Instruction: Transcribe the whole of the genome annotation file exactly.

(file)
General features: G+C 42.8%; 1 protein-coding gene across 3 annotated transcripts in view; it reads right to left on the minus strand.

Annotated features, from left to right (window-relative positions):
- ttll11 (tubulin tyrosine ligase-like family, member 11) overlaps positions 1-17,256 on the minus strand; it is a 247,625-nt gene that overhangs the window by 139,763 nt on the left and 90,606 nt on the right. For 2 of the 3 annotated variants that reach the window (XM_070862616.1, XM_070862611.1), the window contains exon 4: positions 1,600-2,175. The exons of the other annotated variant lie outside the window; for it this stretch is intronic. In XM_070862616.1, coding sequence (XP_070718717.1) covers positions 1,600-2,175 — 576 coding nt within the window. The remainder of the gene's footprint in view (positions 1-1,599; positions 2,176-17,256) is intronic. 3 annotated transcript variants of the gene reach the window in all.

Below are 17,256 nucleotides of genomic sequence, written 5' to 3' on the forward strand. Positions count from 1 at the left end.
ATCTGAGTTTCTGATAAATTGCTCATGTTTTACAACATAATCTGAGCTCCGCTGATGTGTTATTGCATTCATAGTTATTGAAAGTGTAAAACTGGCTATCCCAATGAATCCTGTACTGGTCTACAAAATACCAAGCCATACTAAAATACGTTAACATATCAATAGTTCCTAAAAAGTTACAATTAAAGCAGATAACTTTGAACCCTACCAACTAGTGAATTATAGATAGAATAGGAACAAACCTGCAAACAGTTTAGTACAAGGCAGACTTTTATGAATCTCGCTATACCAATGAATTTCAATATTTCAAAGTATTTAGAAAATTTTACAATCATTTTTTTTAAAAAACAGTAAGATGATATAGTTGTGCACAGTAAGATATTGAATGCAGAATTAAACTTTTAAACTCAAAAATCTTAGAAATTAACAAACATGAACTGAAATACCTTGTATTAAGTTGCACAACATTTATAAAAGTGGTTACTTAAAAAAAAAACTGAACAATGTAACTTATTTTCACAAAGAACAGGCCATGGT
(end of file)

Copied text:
General features: G+C 42.8%; 1 protein-coding gene across 3 annotated transcripts in view; it reads right to left on the minus strand.

Annotated features, from left to right (window-relative positions):
- ttll11 (tubulin tyrosine ligase-like family, member 11) overlaps positions 1-17,256 on the minus strand; it is a 247,625-nt gene that overhangs the window by 139,763 nt on the left and 90,606 nt on the right. For 2 of the 3 annotated variants that reach the window (XM_070862616.1, XM_070862611.1), the window contains exon 4: positions 1,600-2,175. The exons of the other annotated variant lie outside the window; for it this stretch is intronic. In XM_070862616.1, coding sequence (XP_070718717.1) covers positions 1,600-2,175 — 576 coding nt within the window. The remainder of the gene's footprint in view (positions 1-1,599; positions 2,176-17,256) is intronic. 3 annotated transcript variants of the gene reach the window in all.

Below are 17,256 nucleotides of genomic sequence, written 5' to 3' on the forward strand. Positions count from 1 at the left end.
ATCTGAGTTTCTGATAAATTGCTCATGTTTTACAACATAATCTGAGCTCCGCTGATGTGTTATTGCATTCATAGTTATTGAAAGTGTAAAACTGGCTATCCCAATGAATCCTGTACTGGTCTACAAAATACCAAGCCATACTAAAATACGTTAACATATCAATAGTTCCTAAAAAGTTACAATTAAAGCAGATAACTTTGAACCCTACCAACTAGTGAATTATAGATAGAATAGGAACAAACCTGCAAACAGTTTAGTACAAGGCAGACTTTTATGAATCTCGCTATACCAATGAATTTCAATATTTCAAAGTATTTAGAAAATTTTACAATCATTTTTTTTAAAAAACAGTAAGATGATATAGTTGTGCACAGTAAGATATTGAATGCAGAATTAAACTTTTAAACTCAAAAATCTTAGAAATTAACAAACATGAACTGAAATACCTTGTATTAAGTTGCACAACATTTATAAAAGTGGTTACTTAAAAAAAAAACTGAACAATGTAACTTATTTTCACAAAGAACAGGCCATGGT